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Thursday, May 30, 2024

Traditional antidotes to infidelity, By Funke Egbemode

Traditional antidotes to infidelity, By Funke Egbemode

You know our forebears had traditional antidotes to infidelity? Yes, they did. They had things they said, did and believed would protect the marriage institution, and those things worked.

It does not matter what you think of their antidotes. The fact is, today, whatever we are doing is neither working for marriages nor stopping infidelity in its rampaging tracks. Everyone is straying. Nothing is what it used to be.

So, it doesn’t matter whether you sneer and say ‘jazz’ or ‘juju’ is not your thing, your ‘fuji’ is not working.

READ ALSO: Married not for love, by Funke Egbemode

Today’s marriage is dancing to a tune only it can hear and that is why everything is out of control, why you don’t know for sure who is sleeping with who or if you are the only shareholder in your wife’s ‘business’ or if all your children are yours.

Be honest, in your heart of hearts, deep inside you, ask yourself if you have a choice and access to any of those traditional antidotes, wouldn’t you just want to try one or two, at least? Shouldn’t we consider them, considering that all our big Englishes and fancy ways and means have turned marriage into a transit camp, instead of a forever till-death-do-us-part place?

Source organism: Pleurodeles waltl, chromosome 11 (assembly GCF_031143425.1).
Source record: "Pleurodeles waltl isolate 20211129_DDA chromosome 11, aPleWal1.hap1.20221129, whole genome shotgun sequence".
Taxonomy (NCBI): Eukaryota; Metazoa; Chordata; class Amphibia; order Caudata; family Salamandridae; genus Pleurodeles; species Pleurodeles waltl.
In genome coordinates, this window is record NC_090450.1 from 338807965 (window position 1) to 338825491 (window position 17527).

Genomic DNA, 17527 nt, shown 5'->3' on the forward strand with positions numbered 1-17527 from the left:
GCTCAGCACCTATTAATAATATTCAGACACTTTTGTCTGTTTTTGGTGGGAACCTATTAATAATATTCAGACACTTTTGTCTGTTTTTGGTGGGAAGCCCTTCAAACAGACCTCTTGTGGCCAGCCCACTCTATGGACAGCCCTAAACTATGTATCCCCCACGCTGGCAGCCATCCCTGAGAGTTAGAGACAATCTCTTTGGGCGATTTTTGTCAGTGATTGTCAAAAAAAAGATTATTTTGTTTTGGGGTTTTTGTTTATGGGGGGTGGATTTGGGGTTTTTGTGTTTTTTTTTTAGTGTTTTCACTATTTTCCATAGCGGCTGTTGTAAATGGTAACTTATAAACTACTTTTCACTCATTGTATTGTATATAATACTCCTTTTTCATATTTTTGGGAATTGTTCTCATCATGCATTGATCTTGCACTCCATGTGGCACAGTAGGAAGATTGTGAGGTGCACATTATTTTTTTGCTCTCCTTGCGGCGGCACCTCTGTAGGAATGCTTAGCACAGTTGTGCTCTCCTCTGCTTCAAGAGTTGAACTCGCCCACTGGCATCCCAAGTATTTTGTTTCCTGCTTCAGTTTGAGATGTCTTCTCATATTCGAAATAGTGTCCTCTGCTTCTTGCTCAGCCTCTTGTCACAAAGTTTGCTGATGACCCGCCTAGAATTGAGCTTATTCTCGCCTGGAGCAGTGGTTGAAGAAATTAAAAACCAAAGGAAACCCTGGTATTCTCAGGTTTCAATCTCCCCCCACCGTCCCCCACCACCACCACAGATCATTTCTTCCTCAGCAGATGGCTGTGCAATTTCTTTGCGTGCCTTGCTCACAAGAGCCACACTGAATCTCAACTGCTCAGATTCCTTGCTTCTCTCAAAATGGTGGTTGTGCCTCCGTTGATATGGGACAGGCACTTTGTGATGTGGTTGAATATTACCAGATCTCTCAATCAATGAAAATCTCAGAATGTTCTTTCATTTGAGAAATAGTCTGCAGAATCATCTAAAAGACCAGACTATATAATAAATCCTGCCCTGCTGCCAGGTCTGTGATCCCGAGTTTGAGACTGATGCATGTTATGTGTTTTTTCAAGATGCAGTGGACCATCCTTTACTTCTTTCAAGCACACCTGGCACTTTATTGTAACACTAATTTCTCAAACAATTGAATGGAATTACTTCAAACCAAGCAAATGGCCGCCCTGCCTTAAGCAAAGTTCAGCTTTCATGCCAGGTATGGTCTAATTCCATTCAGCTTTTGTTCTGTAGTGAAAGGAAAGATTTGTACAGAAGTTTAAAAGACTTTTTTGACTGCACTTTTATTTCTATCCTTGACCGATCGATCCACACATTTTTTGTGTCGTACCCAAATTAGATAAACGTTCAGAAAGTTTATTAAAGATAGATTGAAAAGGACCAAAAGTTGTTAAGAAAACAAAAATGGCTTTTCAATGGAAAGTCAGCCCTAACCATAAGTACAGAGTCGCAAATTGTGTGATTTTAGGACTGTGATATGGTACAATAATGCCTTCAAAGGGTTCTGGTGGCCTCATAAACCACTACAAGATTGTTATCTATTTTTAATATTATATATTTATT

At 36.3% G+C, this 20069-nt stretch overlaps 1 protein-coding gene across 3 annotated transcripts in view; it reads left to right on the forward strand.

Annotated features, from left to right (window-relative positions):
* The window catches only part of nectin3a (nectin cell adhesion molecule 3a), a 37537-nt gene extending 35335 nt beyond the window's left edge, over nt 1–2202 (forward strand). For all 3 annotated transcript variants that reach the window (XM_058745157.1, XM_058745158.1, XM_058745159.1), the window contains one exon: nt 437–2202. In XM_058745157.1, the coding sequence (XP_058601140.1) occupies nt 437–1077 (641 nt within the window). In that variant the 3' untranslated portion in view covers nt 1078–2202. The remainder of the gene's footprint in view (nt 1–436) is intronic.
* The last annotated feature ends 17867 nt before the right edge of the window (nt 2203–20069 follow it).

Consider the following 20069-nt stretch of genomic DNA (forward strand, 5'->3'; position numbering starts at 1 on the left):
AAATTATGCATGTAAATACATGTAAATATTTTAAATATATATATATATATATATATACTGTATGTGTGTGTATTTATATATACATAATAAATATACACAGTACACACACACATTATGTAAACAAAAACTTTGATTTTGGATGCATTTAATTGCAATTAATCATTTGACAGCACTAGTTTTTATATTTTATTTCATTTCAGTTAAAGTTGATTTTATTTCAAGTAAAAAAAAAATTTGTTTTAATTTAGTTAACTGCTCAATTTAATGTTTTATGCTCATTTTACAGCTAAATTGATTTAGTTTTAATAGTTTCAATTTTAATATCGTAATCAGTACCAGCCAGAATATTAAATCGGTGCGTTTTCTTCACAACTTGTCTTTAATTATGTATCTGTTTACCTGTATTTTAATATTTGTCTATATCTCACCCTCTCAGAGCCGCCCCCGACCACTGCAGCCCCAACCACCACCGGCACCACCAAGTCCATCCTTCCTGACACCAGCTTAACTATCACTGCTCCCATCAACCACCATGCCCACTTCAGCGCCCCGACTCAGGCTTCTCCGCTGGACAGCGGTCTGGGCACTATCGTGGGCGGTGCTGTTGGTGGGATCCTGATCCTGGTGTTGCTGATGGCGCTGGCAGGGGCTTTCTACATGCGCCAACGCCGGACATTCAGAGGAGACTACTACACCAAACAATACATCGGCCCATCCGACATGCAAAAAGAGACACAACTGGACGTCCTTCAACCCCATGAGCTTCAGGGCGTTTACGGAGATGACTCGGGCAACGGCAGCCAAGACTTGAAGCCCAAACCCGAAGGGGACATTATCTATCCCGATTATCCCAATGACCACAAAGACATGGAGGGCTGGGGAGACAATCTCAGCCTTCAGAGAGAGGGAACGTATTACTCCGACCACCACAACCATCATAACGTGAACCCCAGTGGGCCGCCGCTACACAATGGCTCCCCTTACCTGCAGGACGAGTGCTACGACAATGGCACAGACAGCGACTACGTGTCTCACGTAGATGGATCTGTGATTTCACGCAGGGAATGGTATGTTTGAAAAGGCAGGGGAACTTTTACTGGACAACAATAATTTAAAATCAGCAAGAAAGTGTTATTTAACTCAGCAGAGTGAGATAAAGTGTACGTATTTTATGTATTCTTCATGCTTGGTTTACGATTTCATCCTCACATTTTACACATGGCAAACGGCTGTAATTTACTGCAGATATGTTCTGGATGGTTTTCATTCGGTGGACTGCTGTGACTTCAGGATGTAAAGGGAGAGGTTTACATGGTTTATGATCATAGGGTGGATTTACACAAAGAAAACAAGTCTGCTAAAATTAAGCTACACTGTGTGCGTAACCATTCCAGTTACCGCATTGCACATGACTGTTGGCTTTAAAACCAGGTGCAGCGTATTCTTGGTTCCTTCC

Just imagine that our parents, who didn’t bother with colourful wedding proposals, lavish pre-wedding photo shoots, and wedding ceremonies in expensive wedding gowns and suits, had marriages that were devoid of ‘I’ve moved on’ just a year after the dance parties that have replaced the ‘solemnisation’. They had something solid. We have flux. Taboos, myths, superstitions, call it anything. They worked then and trust me, nobody wanted to find out if they worked then or not, and 90 per cent of the time, those who dared to test them found out that they worked.

READ ALSO: INTIMATE AFFAIRS: Mature, single and lonely

There is a compound in my hometown and it was believed that any woman who married any of their men could not divorce and marry another, because any man who married their ‘leftovers’ would run mad. True story.